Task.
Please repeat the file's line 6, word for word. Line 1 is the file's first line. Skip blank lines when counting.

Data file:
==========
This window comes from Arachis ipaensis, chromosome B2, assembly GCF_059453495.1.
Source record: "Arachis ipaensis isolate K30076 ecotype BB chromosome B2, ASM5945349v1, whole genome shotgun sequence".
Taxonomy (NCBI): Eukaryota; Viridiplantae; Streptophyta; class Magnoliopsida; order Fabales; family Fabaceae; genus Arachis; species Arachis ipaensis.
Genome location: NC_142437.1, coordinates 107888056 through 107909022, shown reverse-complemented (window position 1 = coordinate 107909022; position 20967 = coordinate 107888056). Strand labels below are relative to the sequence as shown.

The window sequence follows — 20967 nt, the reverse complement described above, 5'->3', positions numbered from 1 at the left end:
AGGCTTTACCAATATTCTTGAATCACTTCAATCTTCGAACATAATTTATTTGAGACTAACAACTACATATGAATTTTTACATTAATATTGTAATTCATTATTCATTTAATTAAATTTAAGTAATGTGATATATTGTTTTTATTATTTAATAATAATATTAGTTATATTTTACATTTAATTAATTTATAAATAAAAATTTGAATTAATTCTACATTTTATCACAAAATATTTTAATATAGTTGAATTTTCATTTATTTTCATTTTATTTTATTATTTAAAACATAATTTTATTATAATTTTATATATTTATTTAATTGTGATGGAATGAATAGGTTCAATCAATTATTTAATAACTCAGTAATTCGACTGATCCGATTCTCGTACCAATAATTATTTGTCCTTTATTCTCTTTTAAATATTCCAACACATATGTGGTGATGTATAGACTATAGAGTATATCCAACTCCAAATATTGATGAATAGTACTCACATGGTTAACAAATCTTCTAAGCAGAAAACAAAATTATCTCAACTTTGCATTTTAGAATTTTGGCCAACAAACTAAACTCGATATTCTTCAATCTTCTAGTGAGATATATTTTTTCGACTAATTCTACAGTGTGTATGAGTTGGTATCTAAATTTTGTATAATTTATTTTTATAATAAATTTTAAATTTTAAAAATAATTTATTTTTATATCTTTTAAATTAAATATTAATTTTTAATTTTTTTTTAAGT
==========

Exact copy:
AGGCTTTACCAATATTCTTGAATCACTTCAATCTTCGAACATAATTTATTTGAGACTAACAACTACATATGAATTTTTACATTAATATTGTAATTCATTATTCATTTAATTAAATTTAAGTAATGTGATATATTGTTTTTATTATTTAATAATAATATTAGTTATATTTTACATTTAATTAATTTATAAATAAAAATTTGAATTAATTCTACATTTTATCACAAAATATTTTAATATAGTTGAATTTTCATTTATTTTCATTTTATTTTATTATTTAAAACATAATTTTATTATAATTTTATATATTTATTTAATTGTGATGGAATGAATAGGTTCAATCAATTATTTAATAACTCAGTAATTCGACTGATCCGATTCTCGTACCAATAATTATTTGTCCTTTATTCTCTTTTAAATATTCCAACACATATGTGGTGATGTATAGACTATAGAGTATATCCAACTCCAAATATTGATGAATAGTACTCACATGGTTAACAAATCTTCTAAGCAGAAAACAAAATTATCTCAACTTTGCATTTTAGAATTTTGGCCAACAAACTAAACTCGATATTCTTCAATCTTCTAGTGAGATATATTTTTTCGACTAATTCTACAGTGTGTATGAGTTGGTATCTAAATTTTGTATAATTTATTTTTATAATAAATTTTAAATTTTAAAAATAATTTATTTTTATATCTTTTAAATTAAATATTAATTTTTAATTTTTTTTTAAGT